|Templecombe station in June and September 2012|
|Looking east||Looking west||Looking east||Looking west||Train passing garden|
MILBORNE PORT station lost its goods services relatively early on 6-Nov-1961, at which date also it became an unmanned halt until final closure on 7-Mar-1966. The former station buildings on the down side remain in private residential use.
SHERBORNE station has retained both platforms in use on the double-track section. The original station building remains in use on the Up platform, but the building on the Down platform is a replacement dating from circa-1960. Under the original singling work this station was the limit of the double-track from Templecombe, the line onwards to Chard Junction being singled on 7-May-1967 using the former Up line. However on 1-Oct-1967 the old Down line was restored to use and double-track working was extended to Yeovil Junction. The Up line is signalled for two-way working all the way through from Templecombe to Yeovil Junction.
After 1967 a siding was retained for Engineers use in the former Up yard with a connection off the Up line, but this was removed in later years. At the Salisbury end of the station there is a level-crossing with barriers, which (after closure of the signal-box in 1970) used to be controlled from an adjacent control point worked by the station staff. However the control point was abolished during the 2012 signalling alterations and CCTV provided instead to enable the crossing to be controlled from Basingstoke ASC. The former signal-box was in commercial use for many years, but eventually was demolished in 2011. The former goods shed still remains in the old goods-yard in commercial use.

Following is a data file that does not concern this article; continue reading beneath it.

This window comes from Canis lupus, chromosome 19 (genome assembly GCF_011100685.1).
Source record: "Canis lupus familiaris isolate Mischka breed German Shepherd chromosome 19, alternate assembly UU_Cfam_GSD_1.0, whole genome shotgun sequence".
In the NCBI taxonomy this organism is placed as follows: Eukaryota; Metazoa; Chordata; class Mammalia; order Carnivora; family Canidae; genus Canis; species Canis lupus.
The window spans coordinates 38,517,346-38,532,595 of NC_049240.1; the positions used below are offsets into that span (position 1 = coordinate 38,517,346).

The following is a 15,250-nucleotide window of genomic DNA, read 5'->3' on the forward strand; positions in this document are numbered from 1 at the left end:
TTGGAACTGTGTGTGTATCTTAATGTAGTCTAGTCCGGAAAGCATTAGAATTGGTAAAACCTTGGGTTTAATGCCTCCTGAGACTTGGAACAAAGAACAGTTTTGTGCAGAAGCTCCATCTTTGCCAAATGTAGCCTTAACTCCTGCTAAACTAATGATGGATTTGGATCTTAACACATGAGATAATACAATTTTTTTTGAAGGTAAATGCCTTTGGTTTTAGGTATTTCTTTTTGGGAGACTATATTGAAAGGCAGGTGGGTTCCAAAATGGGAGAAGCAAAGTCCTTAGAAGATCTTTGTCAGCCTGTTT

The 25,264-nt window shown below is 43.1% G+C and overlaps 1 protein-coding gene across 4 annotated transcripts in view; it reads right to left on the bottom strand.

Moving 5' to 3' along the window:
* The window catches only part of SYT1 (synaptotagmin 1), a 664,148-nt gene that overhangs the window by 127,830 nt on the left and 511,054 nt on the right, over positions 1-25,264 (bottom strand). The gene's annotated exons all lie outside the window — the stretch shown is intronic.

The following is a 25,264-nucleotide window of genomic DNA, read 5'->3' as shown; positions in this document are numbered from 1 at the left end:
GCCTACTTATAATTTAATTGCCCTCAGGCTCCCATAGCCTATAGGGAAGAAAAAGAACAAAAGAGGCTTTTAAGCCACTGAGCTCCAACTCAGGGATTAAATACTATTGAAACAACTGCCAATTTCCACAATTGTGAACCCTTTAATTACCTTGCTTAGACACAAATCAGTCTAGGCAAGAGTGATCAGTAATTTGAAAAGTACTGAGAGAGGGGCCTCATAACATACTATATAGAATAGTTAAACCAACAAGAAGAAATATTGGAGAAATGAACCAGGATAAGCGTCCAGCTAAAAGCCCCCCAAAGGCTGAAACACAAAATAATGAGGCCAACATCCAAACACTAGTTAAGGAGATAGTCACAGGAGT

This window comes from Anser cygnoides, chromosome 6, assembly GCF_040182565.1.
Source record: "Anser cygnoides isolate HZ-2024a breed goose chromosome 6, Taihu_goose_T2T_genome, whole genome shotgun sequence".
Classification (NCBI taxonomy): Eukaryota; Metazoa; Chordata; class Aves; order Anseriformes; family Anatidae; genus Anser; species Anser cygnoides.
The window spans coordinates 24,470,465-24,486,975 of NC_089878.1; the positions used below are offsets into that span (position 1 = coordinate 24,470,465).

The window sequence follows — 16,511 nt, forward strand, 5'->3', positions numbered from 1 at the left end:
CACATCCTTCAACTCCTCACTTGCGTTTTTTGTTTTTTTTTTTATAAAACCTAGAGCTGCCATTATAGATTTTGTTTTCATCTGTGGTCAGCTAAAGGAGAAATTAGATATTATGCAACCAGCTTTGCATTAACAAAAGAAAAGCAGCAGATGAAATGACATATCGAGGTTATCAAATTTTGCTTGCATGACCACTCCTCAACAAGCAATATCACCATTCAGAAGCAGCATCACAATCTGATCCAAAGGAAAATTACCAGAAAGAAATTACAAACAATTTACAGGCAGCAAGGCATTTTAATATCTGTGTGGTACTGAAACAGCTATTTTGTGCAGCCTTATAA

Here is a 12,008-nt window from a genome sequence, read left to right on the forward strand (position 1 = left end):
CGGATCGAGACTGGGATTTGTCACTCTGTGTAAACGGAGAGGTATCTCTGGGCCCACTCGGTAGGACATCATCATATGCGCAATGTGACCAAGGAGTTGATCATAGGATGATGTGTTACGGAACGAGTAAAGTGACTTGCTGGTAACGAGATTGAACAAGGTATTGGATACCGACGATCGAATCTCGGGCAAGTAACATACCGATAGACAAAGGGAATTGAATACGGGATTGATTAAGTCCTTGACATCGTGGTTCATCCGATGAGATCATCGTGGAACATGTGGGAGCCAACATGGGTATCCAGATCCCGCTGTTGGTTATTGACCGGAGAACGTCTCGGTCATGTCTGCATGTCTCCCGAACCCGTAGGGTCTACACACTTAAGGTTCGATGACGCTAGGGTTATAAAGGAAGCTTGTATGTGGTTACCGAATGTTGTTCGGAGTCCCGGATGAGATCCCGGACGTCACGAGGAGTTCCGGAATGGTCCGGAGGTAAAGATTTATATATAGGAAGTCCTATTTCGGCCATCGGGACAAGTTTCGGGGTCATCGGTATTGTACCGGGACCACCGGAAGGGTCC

|Sherborne station circa-2000|
|Looking Up (east) to level-crossing||Looking Down (west) from level-crossing||Station building on Up platform||Road side of station building||Looking Down (west)||Looking Up from west end of station|
YEOVIL JUNCTION station has the most complex arrangements on the line and it is also the station which has been subject to the most change. The station had been rebuilt by the London & South Western Railway (L&SWR) in 1907-9 with the platforms served by loops off the main through lines. The rear face of the Up platform served as a bay line for the connection to Yeovil Town station, but the rear of the Down platform was only a siding. Passenger access to both platforms was by means of a footbridge at the west (Exeter) end which extended right across the Up Bay to the station access road.
Also to the rear of the Down platform was the separate Clifton Maybank goods station, built originally by the Great Western Railway (GWR) and served by a short branch from their line between Yeovil Pen Mill and Weymouth. As the GWR originally was broad-gauge, a transhipment shed was provided to enable goods to be transferred between broad-gauge GWR and standard-gauge L&SWR wagons. The Clifton Maybank branch was closed in 1937 and the remains of the goods yard taken over by the Southern Railway. The sidings were removed from the transhipment shed and subsequently it was converted into a store.